The Threadripper’s loss to the Xeon isn’t just in Cinebench. In the Persistence of Vision ray tracer, the 32-core chip loses to the 28-core chip by about 8 percent. Again, DLM slightly depresses its performance.
Where it gets particularly ugly for Threadripper is in the Corona 1.3 Render. The Corona Renderer is an “unbiased photo-bought realistic renderer.”
Unbiased” refers to its rendering technique—not an allusion to any hardware leanings. The test embraces multi-core CPUs, so we expected iThreadripper would do better than Xeon. Nope: t to be similar to the Cinebench performance but the Xeon absolutely hammers the Threadripper to the tune of 28 percent.
Next up is the Chaos Group’s V-Ray renderer. Generally, the more cores you throw at it, the faster it gets. And yet the Xeon W-3175X again whups the Threadripper, despite the latter’s advantage in thread count. Possible reasons include each CPU’s particular micro-architecture design, the actual clock speeds each CPU runs at when loaded up, to the compiler used for each. We’ll try to circle back to find out more.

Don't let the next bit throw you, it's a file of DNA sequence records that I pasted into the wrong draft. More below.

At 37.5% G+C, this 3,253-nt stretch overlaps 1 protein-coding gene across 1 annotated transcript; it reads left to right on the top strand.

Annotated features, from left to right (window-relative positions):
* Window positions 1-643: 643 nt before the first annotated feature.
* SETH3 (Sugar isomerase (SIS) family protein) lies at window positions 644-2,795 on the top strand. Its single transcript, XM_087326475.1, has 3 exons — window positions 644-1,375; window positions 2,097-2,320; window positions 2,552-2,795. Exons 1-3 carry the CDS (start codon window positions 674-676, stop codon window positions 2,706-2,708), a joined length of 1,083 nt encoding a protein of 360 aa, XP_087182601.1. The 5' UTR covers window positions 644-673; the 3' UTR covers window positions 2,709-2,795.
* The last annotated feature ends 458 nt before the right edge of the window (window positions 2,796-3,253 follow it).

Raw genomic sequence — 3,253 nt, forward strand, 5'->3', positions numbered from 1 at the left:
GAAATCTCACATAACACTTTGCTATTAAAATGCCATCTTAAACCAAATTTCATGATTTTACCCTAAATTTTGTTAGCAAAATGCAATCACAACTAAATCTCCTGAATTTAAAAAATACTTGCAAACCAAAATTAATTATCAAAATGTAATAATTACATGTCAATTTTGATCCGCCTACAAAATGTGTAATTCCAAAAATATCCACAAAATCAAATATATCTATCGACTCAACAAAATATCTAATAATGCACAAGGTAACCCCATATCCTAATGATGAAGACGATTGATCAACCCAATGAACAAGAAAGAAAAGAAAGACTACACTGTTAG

All that is academic, though. if the only thing that matters to you is less waiting for your V-Ray or Corona-based render to finish.
Not everything is that ugly though. Using the latest beta version of Blender and Mike Pan’s BMW model, the Xeon again wins, but by just 5 percent. It’s close enough to be boring, unless, of course, you’re wondering why the extra 8 threads in Threadripper aren’t pulling their weight.
Our last multi-threaded rendering result is Blender’s new benchmark. It smashes together multiple popular benchmark models, runs them against Blender, and spits out a final result based on how long it took. There’s the option to run it against the GPU or the CPU, so we opted for the CPU test.
The result, again puts the 28-core Xeon on top by about 6 percent. Again, not a huge win, but it’s doing it against a 32-core CPU.
Want to see how it performs in mainstream apps? Keep reading to find out.
- Easily the fastest CPU for multi-threaded tasks today
- A crime not to overclock
- Pretty much screams in most workloads
- Requires crazy expensive and crazy huge motherboards
- Sucks down electricity
- Doesn't offer the value of AMD's Threadripper 2990WX